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Lots of FCL changes from EASA Nov 2019


It comes into effect in EASA Member States on 11th November. The document does not include associated AMC and GM; these are anticipated to be included in the next version of the Easy Access Rules for Aircrew which should be published on or around 11th November. A summary has been circulating on social media; here are the most GA-relevant aspects of the amendment:

One interesting thing is the special focus on RT, which is generally poor in GA.

Shoreham EGKA, United Kingdom

Many small improvements it seems.

I don’t get the 6 month timeframe for the night rating. Any ideas ?

It is a time limit from start of the training until it is finished. I guess they think it is a problem that many might start to do a couple of hours during the winter and do not finish it until the winter after that making a long time between flight when it is only 5 hours of training. Makes sort of sense maybe.

It is very good that they drop the theoretical knowledge sittings and introduce SEP(sea) for LAPL. Using annex I aircraft for training is also great!

Sweden, Sweden

Good that they finally addressed the stupid formulation of the revalidation rules that prohibited revalidation of class/type/IR ratings earlier that three months before they would lapse.

ESKC (Uppsala/Sundbro), Sweden

As far as I understand, can I have my IR done on my own N-registered aircraft under a EASA training organisation?

LRIA, Romania

That’s what I did in the UK in 2012. The challenge was finding an FTO willing to take on a private aircraft and submit the approval papers to the CAA; most won’t touch them.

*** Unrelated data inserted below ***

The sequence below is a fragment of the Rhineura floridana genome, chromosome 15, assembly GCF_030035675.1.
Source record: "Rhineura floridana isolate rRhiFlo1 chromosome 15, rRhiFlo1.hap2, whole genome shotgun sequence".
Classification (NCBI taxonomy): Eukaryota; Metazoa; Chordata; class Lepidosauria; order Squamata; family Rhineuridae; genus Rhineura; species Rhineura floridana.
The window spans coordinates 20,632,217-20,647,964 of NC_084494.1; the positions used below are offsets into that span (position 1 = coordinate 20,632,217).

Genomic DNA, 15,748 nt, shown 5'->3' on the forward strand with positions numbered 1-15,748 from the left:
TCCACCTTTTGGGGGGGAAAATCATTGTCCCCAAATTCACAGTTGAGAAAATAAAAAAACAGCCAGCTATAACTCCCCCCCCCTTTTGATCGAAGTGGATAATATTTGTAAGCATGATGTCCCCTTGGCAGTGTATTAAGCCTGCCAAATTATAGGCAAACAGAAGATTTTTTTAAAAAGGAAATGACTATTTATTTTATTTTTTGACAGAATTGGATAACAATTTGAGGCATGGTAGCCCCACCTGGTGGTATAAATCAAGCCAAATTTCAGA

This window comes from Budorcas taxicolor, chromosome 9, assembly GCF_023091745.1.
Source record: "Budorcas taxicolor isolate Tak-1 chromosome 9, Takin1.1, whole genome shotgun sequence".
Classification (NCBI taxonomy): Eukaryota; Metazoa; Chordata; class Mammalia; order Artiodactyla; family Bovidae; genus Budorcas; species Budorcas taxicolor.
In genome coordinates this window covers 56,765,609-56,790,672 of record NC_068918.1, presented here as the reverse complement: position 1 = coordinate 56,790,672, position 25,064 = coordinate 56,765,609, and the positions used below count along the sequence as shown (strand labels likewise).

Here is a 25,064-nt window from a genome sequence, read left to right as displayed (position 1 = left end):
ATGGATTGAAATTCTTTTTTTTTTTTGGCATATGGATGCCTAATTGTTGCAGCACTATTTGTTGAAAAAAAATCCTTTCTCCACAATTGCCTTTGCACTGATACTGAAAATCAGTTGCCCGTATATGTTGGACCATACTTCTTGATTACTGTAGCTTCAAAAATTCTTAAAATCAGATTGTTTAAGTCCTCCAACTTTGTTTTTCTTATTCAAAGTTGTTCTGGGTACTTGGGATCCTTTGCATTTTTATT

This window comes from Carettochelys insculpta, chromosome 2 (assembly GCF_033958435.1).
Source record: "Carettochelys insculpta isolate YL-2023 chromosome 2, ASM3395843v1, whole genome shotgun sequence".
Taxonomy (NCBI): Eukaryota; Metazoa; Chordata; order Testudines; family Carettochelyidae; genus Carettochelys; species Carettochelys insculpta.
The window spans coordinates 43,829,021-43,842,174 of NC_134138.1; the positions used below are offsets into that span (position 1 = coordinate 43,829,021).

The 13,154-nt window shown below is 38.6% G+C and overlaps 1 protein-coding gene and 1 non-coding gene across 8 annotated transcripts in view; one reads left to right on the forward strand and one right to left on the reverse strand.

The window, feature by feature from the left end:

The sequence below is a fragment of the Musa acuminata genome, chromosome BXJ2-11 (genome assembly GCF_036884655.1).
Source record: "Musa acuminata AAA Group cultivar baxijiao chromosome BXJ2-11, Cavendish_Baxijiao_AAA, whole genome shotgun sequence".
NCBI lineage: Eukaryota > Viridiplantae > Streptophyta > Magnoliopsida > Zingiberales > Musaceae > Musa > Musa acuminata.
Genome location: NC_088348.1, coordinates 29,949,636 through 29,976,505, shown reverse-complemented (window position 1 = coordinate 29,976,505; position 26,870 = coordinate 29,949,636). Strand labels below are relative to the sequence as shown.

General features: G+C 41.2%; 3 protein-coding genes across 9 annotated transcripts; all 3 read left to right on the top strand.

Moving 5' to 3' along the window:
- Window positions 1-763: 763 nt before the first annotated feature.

Shoreham EGKA, United Kingdom

And what about G-reg aircraft (after the Brexit)?

LCPH, Cyprus

Same situation, presumably. You need to ask your local FTO(s) if they will train in a customer aircraft. Most won’t (due to administrative laziness) and that has always been one of the big limiting factors on IR adoption in Europe. The other main one is lack of freelance training options. There may be some European CAAs who prohibit training in a foreign reg plane, too. Most clearly prohibit ab initio training in foreign regs, otherwise many schools would go foreign reg. A search with a term like
“n-reg” AND ir
digs out various past threads.

Is there anything in this new set of regs which addresses this issue?

Shoreham EGKA, United Kingdom

Most won’t (due to administrative laziness) and that has always been one of the big limiting factors on IR adoption in Europe

I would rather assume the limited availability of IFR-airfields is the key drag for IR adoption in Europe (compared to the number of VFR-only airfields. At least in Germany & Switzerland; guessing it is similar in other European countries)

Zurich area, Switzerland

Isn’t it the first time a time limit is set for any training ? I hope this won’t be copied for other ratings. One can have many reasons to spread out flight training. It is not efficient but some circumstances may force you to.

What if you exceed 6 months ? You have to start from the beginning again ?

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